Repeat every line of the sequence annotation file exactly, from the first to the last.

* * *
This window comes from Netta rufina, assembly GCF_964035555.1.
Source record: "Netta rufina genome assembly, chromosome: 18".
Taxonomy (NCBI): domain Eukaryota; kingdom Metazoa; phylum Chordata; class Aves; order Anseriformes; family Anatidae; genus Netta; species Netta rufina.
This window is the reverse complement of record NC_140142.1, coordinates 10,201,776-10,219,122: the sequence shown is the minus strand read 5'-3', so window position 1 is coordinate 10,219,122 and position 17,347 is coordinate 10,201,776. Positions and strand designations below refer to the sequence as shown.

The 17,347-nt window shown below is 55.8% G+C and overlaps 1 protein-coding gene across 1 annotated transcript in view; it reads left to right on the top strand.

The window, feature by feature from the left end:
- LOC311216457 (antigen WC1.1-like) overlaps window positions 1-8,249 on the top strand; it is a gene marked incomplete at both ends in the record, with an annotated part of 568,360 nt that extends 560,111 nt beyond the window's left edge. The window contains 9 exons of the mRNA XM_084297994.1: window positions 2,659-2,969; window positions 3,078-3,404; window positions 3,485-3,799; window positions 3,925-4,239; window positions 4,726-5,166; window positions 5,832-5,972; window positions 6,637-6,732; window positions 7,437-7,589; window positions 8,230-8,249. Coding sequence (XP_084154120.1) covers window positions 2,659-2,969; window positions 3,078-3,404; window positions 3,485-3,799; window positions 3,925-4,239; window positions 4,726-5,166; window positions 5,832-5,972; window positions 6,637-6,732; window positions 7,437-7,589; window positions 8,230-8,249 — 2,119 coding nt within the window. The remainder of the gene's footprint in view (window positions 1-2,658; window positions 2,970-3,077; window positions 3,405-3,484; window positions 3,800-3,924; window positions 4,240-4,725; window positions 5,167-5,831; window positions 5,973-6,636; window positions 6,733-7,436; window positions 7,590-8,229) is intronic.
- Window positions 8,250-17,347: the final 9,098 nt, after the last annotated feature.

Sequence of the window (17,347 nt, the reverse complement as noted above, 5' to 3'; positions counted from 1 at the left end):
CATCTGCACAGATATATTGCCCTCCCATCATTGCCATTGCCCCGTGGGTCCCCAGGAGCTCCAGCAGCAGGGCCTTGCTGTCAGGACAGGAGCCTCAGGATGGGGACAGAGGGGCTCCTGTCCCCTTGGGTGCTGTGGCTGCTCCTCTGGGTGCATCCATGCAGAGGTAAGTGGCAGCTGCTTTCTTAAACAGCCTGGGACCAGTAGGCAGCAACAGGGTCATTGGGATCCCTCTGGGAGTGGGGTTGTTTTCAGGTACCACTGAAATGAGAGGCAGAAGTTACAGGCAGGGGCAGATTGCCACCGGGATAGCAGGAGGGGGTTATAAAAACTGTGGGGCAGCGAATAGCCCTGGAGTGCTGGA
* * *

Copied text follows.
This window comes from Netta rufina, assembly GCF_964035555.1.
Source record: "Netta rufina genome assembly, chromosome: 18".
Taxonomy (NCBI): domain Eukaryota; kingdom Metazoa; phylum Chordata; class Aves; order Anseriformes; family Anatidae; genus Netta; species Netta rufina.
This window is the reverse complement of record NC_140142.1, coordinates 10,201,776-10,219,122: the sequence shown is the minus strand read 5'-3', so window position 1 is coordinate 10,219,122 and position 17,347 is coordinate 10,201,776. Positions and strand designations below refer to the sequence as shown.

The 17,347-nt window shown below is 55.8% G+C and overlaps 1 protein-coding gene across 1 annotated transcript in view; it reads left to right on the top strand.

The window, feature by feature from the left end:
- LOC311216457 (antigen WC1.1-like) overlaps window positions 1-8,249 on the top strand; it is a gene marked incomplete at both ends in the record, with an annotated part of 568,360 nt that extends 560,111 nt beyond the window's left edge. The window contains 9 exons of the mRNA XM_084297994.1: window positions 2,659-2,969; window positions 3,078-3,404; window positions 3,485-3,799; window positions 3,925-4,239; window positions 4,726-5,166; window positions 5,832-5,972; window positions 6,637-6,732; window positions 7,437-7,589; window positions 8,230-8,249. Coding sequence (XP_084154120.1) covers window positions 2,659-2,969; window positions 3,078-3,404; window positions 3,485-3,799; window positions 3,925-4,239; window positions 4,726-5,166; window positions 5,832-5,972; window positions 6,637-6,732; window positions 7,437-7,589; window positions 8,230-8,249 — 2,119 coding nt within the window. The remainder of the gene's footprint in view (window positions 1-2,658; window positions 2,970-3,077; window positions 3,405-3,484; window positions 3,800-3,924; window positions 4,240-4,725; window positions 5,167-5,831; window positions 5,973-6,636; window positions 6,733-7,436; window positions 7,590-8,229) is intronic.
- Window positions 8,250-17,347: the final 9,098 nt, after the last annotated feature.

Sequence of the window (17,347 nt, the reverse complement as noted above, 5' to 3'; positions counted from 1 at the left end):
CATCTGCACAGATATATTGCCCTCCCATCATTGCCATTGCCCCGTGGGTCCCCAGGAGCTCCAGCAGCAGGGCCTTGCTGTCAGGACAGGAGCCTCAGGATGGGGACAGAGGGGCTCCTGTCCCCTTGGGTGCTGTGGCTGCTCCTCTGGGTGCATCCATGCAGAGGTAAGTGGCAGCTGCTTTCTTAAACAGCCTGGGACCAGTAGGCAGCAACAGGGTCATTGGGATCCCTCTGGGAGTGGGGTTGTTTTCAGGTACCACTGAAATGAGAGGCAGAAGTTACAGGCAGGGGCAGATTGCCACCGGGATAGCAGGAGGGGGTTATAAAAACTGTGGGGCAGCGAATAGCCCTGGAGTGCTGGA